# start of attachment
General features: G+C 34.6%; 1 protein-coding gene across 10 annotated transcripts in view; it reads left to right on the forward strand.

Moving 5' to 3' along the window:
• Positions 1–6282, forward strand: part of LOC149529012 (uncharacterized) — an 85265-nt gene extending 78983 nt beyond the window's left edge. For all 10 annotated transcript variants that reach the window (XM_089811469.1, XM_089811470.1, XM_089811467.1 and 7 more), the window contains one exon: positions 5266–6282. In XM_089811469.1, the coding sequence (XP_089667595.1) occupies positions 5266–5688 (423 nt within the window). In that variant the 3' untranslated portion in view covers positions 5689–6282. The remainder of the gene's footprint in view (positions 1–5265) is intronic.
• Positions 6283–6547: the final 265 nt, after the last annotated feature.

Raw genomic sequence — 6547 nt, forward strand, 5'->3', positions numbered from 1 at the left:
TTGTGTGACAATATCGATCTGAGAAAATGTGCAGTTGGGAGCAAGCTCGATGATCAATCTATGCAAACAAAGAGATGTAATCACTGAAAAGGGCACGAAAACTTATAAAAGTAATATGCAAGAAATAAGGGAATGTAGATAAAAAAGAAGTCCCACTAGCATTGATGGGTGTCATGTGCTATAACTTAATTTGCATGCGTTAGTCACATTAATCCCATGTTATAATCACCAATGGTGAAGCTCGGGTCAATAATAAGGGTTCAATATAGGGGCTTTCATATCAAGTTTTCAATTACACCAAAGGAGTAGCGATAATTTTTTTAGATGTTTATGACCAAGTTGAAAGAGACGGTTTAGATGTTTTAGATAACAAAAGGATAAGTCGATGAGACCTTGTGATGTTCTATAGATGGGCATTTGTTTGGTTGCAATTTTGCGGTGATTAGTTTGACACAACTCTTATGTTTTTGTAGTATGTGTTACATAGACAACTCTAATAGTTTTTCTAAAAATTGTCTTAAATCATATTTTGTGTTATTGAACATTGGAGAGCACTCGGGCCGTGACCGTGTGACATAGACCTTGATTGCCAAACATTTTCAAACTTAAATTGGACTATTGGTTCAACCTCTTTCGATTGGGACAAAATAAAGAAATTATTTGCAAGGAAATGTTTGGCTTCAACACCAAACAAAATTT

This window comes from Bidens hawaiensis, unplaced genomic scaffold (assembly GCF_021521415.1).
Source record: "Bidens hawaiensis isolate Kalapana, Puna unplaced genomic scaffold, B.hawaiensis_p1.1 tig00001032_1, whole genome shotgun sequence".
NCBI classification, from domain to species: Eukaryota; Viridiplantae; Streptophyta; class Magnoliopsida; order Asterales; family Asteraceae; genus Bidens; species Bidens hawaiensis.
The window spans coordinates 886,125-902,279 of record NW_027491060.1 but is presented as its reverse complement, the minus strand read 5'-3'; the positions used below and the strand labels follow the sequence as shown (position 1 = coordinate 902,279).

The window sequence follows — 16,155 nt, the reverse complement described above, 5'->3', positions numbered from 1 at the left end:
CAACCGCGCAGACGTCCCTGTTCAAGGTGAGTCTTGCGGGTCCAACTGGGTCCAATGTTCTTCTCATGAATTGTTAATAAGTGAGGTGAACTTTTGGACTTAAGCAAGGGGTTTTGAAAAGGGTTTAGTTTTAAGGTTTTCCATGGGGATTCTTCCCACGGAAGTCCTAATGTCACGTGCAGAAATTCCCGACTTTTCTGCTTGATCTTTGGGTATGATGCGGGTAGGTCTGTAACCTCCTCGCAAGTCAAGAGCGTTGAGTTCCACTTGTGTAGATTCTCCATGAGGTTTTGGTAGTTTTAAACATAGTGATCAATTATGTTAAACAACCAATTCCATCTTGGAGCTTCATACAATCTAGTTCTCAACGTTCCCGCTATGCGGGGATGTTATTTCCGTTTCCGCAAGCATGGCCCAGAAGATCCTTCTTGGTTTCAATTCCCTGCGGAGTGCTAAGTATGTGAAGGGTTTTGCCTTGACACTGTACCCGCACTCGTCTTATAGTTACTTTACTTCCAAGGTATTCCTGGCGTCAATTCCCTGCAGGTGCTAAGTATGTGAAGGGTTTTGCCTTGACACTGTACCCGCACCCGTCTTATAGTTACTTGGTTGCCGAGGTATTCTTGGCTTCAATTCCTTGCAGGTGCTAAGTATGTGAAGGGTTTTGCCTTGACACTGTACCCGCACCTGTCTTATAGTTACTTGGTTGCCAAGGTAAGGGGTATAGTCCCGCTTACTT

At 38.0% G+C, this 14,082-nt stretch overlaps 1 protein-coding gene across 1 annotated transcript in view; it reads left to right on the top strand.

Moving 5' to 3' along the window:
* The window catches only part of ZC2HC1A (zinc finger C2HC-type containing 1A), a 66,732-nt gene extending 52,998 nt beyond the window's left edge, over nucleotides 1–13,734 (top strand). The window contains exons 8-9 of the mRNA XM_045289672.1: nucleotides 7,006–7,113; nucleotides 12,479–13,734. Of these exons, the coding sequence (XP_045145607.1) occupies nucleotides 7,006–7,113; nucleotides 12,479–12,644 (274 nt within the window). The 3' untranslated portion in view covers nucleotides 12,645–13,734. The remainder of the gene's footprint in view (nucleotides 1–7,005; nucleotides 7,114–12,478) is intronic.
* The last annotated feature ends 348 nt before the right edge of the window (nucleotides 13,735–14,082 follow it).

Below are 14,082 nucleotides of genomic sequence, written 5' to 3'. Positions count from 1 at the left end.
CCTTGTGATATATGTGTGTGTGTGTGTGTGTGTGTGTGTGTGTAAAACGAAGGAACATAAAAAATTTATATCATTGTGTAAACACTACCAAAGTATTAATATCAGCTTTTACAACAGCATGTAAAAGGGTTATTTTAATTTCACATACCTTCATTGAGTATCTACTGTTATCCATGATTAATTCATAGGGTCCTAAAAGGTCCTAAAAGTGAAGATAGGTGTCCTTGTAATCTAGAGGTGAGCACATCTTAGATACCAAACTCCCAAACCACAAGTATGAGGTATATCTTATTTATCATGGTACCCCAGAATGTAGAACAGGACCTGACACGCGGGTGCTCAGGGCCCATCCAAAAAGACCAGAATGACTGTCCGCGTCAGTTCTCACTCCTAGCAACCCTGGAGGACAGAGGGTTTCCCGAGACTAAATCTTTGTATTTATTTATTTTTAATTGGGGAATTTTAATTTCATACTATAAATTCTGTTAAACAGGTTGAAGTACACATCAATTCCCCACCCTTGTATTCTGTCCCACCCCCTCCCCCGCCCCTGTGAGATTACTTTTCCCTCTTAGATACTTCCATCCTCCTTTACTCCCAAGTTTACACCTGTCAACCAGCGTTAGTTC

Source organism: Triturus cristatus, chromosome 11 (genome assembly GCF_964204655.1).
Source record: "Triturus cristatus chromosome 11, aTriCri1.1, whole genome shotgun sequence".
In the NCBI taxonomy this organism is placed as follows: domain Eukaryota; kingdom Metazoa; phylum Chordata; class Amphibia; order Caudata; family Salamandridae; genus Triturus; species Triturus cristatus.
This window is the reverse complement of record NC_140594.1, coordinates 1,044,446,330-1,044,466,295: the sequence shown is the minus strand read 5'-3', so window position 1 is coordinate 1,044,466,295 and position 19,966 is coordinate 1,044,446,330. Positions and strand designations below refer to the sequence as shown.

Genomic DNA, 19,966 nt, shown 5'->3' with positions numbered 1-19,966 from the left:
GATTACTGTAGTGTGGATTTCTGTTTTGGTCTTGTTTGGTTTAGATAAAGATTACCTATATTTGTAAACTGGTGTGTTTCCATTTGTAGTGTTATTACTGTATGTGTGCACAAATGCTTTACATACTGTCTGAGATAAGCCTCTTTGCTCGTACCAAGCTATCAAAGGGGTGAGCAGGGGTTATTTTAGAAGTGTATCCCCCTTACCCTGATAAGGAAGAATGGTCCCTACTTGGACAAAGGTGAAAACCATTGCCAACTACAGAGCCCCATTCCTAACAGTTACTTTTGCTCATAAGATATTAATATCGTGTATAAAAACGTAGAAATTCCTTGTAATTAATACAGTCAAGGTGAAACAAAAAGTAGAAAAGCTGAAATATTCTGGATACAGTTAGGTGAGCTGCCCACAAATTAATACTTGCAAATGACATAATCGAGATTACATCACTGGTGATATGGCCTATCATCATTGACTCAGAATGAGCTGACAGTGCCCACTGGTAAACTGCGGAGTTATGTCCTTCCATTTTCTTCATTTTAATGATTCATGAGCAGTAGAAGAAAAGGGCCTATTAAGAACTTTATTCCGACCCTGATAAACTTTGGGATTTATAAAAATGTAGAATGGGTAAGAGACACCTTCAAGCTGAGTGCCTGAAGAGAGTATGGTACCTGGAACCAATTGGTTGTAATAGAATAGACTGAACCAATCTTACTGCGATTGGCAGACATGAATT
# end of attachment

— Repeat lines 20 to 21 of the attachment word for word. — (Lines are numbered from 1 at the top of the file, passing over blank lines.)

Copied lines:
Source record: "Triturus cristatus chromosome 11, aTriCri1.1, whole genome shotgun sequence".
In the NCBI taxonomy this organism is placed as follows: domain Eukaryota; kingdom Metazoa; phylum Chordata; class Amphibia; order Caudata; family Salamandridae; genus Triturus; species Triturus cristatus.